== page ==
The Batman Animated Series - Second Season Review ~ What'cha Reading?

The Batman Animated Series – Second Season Review

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The Batman Animated Series - Second Season Review

Image via thebatmanuniverse.net

As I’ve continued my daily countdown to next year’s Batman v. Superman: Dawn of Justice, this new year saw the completion of the second season of The Batman.  The 13 episode season, produced by Jeff Matsuda, was a natural continuation of the story and world created for the 2004 re-envisioned Batman, Gotham City, and infamous rogues.  The second season of the animated series was a considerable step in the right direction and marked a much more assured, confident, and fun series that would certainly please the casual and non-casual fans of The Dark Knight.

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Image via emperorjoker.com

Season Two of The Batman picks up a short time after season one ended with Det. Ethan Bennett a.k.a. Clayface being allowed to escape by his partner, Det. Ellen Yin and Batman.  Batman, despite his friendship with Yin, still has an uneasy alliance with the G.C.P.D.  While Gotham grows more welcoming of the Caped Crusader, familiar faces such as Catwoman, The Penguin, and The Joker continually pose a threat to the safety of the city and give Bruce Wayne a reason to continue fighting crime.  As villains such as Mr. Freeze and Firefly begin to forge tentative alliances with one another to take down The Batman (“The Cat, The Bat and the Ugly” S2.E1, “Fire and Ice” S2.E8), classic rogues are introduced such as The Riddler (“Riddled” S2.E2), Killer Croc (“Swamped” S2.E4), and Solomon Grundy (S2.E11).  Producers and creators Michael Goguen and Duane Capizzi, along with Jeff Matsuda redeveloped the villains in a fresh way that still felt true to their comic-book counterparts.  While characters such as The Riddler and Killer Croc appeared visually different, they were both brought to life in a way that stayed faithful to their original appearances.  It also helped that the voice talents of The Riddler and Killer Croc were done by acting veterans, Robert Englund and Ron Perlman.  While not a villain in this season, Professor Hugo Strange was added to the cast (voiced by Frank Gorshin some time before his passing) and was effectively intimidating in the tenth episode “Strange Minds.”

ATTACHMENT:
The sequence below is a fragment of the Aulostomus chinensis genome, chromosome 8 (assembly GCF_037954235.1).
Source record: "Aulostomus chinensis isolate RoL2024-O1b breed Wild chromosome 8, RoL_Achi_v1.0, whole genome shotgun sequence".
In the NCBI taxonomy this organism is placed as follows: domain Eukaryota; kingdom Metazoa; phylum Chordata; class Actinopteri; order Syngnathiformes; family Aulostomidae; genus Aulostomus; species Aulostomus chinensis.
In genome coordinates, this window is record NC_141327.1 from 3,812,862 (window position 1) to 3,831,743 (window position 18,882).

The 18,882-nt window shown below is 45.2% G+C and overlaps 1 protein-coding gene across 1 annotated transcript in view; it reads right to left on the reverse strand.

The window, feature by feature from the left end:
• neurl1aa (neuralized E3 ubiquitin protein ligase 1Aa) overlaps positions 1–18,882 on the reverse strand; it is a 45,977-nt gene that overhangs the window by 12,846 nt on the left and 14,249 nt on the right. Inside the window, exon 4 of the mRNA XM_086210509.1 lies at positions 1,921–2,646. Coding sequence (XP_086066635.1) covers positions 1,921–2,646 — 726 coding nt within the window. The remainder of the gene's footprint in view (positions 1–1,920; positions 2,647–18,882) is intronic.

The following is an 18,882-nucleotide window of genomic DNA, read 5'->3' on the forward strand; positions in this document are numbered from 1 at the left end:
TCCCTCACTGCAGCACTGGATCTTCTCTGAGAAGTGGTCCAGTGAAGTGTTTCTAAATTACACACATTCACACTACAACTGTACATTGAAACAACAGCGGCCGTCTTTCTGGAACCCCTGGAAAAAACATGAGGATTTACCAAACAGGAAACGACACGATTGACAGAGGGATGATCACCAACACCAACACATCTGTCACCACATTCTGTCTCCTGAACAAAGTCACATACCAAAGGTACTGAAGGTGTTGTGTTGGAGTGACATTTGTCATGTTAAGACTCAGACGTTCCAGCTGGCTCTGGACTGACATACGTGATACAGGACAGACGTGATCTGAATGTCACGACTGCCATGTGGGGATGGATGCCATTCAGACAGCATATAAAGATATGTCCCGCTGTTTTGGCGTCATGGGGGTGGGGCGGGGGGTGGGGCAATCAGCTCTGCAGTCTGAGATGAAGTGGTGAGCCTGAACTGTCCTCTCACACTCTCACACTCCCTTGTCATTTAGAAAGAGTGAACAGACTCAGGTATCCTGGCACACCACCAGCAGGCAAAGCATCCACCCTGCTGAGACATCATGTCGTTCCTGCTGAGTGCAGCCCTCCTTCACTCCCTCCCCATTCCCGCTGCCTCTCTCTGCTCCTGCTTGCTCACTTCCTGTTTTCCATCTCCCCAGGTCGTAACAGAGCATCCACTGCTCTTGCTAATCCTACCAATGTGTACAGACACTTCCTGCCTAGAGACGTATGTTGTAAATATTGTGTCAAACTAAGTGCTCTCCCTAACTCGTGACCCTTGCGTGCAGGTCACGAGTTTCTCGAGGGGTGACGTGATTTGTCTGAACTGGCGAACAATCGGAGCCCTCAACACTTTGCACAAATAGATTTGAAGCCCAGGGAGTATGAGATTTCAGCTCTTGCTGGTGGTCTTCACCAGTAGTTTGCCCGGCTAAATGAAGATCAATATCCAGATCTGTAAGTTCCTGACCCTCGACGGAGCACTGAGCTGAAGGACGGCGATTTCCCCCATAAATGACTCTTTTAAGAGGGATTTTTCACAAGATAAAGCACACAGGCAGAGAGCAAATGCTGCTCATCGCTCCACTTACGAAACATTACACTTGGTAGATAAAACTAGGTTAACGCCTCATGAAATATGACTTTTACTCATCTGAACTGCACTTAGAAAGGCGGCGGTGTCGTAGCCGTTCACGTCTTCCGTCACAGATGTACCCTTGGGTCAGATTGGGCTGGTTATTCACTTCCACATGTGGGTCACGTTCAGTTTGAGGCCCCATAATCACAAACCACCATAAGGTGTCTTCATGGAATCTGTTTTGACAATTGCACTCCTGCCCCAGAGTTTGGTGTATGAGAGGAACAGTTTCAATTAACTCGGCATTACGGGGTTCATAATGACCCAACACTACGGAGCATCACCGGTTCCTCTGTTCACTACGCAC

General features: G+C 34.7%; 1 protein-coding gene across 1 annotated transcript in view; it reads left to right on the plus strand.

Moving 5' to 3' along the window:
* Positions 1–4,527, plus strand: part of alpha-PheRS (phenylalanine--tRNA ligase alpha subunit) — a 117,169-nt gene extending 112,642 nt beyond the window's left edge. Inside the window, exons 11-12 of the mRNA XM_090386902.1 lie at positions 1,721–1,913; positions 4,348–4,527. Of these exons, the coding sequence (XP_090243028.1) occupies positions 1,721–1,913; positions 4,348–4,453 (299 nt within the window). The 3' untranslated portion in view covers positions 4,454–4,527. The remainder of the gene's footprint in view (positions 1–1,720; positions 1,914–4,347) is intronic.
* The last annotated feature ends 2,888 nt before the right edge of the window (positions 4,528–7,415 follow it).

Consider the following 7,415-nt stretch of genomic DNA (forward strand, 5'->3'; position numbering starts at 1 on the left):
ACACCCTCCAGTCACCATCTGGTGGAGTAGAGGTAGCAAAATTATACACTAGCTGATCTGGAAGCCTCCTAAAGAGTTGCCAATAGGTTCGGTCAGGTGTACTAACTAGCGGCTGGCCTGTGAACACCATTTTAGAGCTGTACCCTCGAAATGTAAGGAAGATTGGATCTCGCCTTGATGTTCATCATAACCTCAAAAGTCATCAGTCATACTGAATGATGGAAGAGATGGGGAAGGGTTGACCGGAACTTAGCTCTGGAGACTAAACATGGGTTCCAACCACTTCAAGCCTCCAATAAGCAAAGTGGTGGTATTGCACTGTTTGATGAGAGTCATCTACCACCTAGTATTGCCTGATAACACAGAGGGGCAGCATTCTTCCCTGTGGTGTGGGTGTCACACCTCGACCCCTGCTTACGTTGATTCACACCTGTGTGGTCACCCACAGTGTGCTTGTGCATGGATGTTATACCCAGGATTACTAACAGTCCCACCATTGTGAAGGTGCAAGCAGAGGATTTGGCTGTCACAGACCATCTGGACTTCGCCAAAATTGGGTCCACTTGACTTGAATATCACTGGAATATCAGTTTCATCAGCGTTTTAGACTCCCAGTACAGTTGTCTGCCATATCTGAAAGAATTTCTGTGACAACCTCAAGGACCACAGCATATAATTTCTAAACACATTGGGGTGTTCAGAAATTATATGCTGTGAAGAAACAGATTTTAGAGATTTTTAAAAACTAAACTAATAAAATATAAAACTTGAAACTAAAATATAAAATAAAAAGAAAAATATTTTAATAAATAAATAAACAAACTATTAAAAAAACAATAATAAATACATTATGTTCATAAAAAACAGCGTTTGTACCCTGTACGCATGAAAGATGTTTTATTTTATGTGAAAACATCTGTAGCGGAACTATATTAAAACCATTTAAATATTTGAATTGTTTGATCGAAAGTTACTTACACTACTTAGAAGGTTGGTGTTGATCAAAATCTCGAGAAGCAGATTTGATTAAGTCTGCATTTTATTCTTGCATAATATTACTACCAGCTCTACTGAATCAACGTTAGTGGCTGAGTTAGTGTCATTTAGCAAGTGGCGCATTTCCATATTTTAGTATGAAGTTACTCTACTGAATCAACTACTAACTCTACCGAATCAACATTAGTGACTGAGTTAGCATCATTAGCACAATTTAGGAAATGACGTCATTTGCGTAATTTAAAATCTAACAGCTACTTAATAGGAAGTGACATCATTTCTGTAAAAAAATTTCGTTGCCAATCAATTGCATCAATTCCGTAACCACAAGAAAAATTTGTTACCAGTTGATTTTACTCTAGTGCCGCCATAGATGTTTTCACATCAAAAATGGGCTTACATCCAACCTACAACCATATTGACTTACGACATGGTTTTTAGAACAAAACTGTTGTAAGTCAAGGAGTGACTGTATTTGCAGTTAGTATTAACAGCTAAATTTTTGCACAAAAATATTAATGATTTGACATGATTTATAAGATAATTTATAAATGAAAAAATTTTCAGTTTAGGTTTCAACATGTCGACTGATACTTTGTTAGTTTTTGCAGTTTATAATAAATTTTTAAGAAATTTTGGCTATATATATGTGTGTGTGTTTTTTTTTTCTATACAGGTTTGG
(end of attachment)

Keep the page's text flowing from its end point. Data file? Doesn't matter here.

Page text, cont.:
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Image via batman.wikia.com

The second season of The Batman was well written and a pleasant improvement on an already strong first season.  The creative team and producers focused on Batman emerging as a force for good and the toll it takes on the city and were able to develop a coherent story arc that further enriched the mythology of The Dark Knight.  Riding on the success and high of the summer 2005 release of Batman Begins, this animated series took on an almost Nolan inspired take on creating a hyper realistic, yet realistic nonetheless take on the darker corner of the DC Universe. While the second season still did not achieve the wonderful success of Batman: The Animated Series it should be noted that The Batman never set out to replicate what animator Bruce Timm had accomplished with his four season opus.

The Batman Season Two is notable for how much reverence it paid to the legacy of the now 76-year-old DC comic character.  Episode Three “JTV” is an amazing nod to not only one of The Joker’s earliest comic book appearances in which he taunts Gotham City about what his next crime will be, but it also features a tongue-in-cheek reference to the 60’s television episode with the usage of bangs, pows, and other action words during a fight The Joker broadcasts, along with Adam West returning to voice Mayor Marion Grange.  The season finale “Night and the City” also introduced us to The Batman‘s version of up-and-coming police commissioner Jim Gordon.  The final shots of the episode are well-staged and directed and provide an exciting set up for Batman and Gordon’s partnership, along with a strongly reminiscent closing that brings to mind the final scene of Christopher Nolan’s Batman Begins.  If one thing was accomplished on the parts of Michael Goguen, Duane Capizzi, and Jeff Matsuda it’s that the journey of Bruce Wayne as Batman in his fourth year truly started to develop into the character we know and love.  And that season four promised to bring us closer to seeing a more seasoned, weary, and dark detective!

Sadly, Season Two was the last season to feature The Edge of U2’s theme for the series.  So I leave you with that haunting yet fun tune here to enjoy.

The Batman Season Two gets five out of five stars!

About Author

Mild mannered reporter, Steven Biscotti, has an avid interest in all things comic books, movies, and music (especially pertaining to Coldplay.) Always ready, professional, and on the scene, those closest to him may suspect he's actually from another planet. @ReggieMantleIII

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